Now Available on Kindle Living The Life!: Daily Reflections

On The Upper Room Discourse Re-Release For Lent 2024


You shall put these words of mine in your heart and soul, and you shall bind them as a sign on your hand, and fix them as an emblem on your forehead. Teach them to your children, talking about them when you are at home and when you are away, when you lie down and when you rise.
Deuteronomy 11:18-19

The longer I live, the more it seems that I miss my parents and the more I enjoy watching our children parent our grandchildren. Parenting is a wondrous calling, almost divine, as God takes pleasure in comparing Himself to fathers and mothers. As I think about parenting in today’s culture, I cannot help but remember a story that the great pulpiteer, Peter Marshall, liked to tell. He titled the story, “The Keeper of the Spring.” A shortened version of Rev. Marshall’s story goes like this:

Once upon a time, in a village high in the Alps, the village counsel hired a young man to clear debris from pools of water that fed a lovely spring flowing through their village. With faithful, silent regularity the man patrolled the cliffs and crags around the village, removing branches and leaves and wiping silt away from the flow of water. In time, the village became popular for vacationers treated to lovely views from inns and cafes. Little farms flourished as the land was irrigated naturally. The fresh flowing spring was a delight to people far and wide.

But the years came and went when one evening the village counsel met for its semi-annual meeting. As counsel-members reviewed the budget, one member’s eye was caught by a salary paid to an obscure Keeper of the Spring. “Who is this man?” the counsel-member sneered. “Why do we keep him on year after year? Who ever sees him? For all we know, he isn’t doing us any good!” Then, by a unanimous vote, the village counsel dispensed with the Keeper of the Spring.

Days passed and nothing seemed to change, but by early autumn the trees began to shed their leaves. Small branches snapped and fell into pools of water hindering the flow. One afternoon a villager noticed yellowish brown tint in the spring; just a few days later the water was darker. Within a week a slimy film covered sections of the water and a foul smell was detected. The wheel of the village mill turned slower, finally grinding to a halt. Swans left and the tourists with them. Clammy fingers of sickness and disease reached deep into the village.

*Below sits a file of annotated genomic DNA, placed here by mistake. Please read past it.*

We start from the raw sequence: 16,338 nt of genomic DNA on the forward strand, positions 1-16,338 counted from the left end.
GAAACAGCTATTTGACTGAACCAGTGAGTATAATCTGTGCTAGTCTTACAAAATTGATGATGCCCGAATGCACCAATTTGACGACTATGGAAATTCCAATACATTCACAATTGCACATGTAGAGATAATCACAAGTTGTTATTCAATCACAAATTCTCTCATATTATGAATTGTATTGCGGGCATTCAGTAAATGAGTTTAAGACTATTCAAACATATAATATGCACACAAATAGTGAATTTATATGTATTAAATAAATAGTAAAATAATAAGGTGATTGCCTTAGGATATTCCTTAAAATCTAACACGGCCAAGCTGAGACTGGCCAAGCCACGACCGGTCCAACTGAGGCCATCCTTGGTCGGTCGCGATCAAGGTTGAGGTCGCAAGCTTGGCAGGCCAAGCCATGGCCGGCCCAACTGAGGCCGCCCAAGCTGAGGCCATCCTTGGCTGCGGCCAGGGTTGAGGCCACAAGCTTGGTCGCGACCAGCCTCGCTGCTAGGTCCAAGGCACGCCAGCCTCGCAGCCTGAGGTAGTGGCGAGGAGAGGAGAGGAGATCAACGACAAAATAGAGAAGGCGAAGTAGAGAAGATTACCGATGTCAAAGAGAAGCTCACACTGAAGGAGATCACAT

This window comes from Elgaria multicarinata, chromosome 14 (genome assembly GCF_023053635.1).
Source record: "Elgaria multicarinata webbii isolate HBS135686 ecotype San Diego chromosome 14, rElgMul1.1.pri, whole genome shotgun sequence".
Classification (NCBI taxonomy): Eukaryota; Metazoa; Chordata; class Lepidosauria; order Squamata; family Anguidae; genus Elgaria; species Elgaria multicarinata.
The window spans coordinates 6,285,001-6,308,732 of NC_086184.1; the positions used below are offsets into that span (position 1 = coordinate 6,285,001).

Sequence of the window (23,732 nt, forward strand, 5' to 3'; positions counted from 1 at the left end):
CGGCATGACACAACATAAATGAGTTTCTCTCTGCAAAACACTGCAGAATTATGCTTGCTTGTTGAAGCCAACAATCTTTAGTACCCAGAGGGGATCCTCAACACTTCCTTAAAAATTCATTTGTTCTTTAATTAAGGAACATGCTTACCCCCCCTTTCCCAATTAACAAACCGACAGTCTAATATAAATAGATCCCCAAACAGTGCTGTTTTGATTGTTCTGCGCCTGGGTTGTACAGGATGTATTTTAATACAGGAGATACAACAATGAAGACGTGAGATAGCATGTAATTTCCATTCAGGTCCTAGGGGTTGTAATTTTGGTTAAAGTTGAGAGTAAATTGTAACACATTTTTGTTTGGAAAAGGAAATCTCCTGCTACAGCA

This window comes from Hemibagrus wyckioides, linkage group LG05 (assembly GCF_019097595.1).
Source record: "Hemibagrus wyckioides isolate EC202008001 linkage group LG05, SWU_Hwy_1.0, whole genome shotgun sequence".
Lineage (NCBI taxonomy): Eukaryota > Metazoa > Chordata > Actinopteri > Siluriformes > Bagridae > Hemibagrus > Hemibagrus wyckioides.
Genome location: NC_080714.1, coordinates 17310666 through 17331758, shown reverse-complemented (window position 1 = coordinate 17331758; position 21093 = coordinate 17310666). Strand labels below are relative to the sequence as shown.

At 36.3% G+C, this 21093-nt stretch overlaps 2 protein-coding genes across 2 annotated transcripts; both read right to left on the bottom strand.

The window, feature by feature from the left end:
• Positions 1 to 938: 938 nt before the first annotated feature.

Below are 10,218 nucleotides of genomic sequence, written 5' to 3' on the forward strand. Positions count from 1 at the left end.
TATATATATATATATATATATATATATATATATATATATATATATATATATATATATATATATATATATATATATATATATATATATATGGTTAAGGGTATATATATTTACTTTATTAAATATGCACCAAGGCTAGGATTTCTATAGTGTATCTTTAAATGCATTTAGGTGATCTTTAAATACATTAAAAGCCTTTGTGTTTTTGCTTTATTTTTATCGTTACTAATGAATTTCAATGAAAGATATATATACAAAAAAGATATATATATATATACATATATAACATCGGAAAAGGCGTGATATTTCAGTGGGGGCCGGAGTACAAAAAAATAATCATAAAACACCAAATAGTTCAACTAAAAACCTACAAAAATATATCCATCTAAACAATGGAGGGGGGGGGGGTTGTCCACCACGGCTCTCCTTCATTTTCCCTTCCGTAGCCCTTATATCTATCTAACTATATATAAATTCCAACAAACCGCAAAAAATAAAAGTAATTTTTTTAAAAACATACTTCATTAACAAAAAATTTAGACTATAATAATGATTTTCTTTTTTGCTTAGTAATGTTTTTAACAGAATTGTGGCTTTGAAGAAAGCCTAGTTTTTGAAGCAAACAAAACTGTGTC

The village counsel convened an emergency meeting and acknowledged the mistake of dismissing the Keeper of the Spring. They begged him to return to his former happy labor. Soon the spring sparkled again with freshness and the millwheel turned as of old. Everyone was happy and going on their way as the Keeper of the Spring was back doing his job.

 It was at this point in telling the story, that the preacher inside Peter Marshall kicked in to make his point:

“So, I shall make my tribute a plea for Keepers of the Springs, who will be faithful to their tasks. There never has been a time when there was greater need for Keepers of the Springs, or when there were more polluted springs to be cleansed. If the home fails, the country is doomed. The breakdown of home life and influence will mark the breakdown of the nation. If the Keepers of the Springs desert their posts or are unfaithful to their responsibilities the future outlook of this country is bleak indeed. It is not an easy task – nor is it a popular one, but it must be done for the sake of the children.” (Mr. Jones, Meet the Master: Sermons and Prayers of Peter Marshall)

Peter Marshall was right! Parenting has never been an easy task or a popular one, but it must be done for the children’s sake! For our nation’s sake!

In today’s scripture Moses is calling for a generation to be ‘Keepers of the Spring’ by first having God’s Word within them in their own “heart and soul”, and then teaching God’s Word to their children. They are to talk about the truths of God’s Word in the everydayness of life: “when you are at home and when you are away, when you lie down and when you rise.” Moses knew that the children needed it. The nation needed it.

And so does our nation need it. Let us as parents and grandparents dare to be ‘Keepers of the Spring.’ Let’s first make sure that we have God’s Word in our hearts and souls and then talk about it to our children.

A Fellow Traveler,

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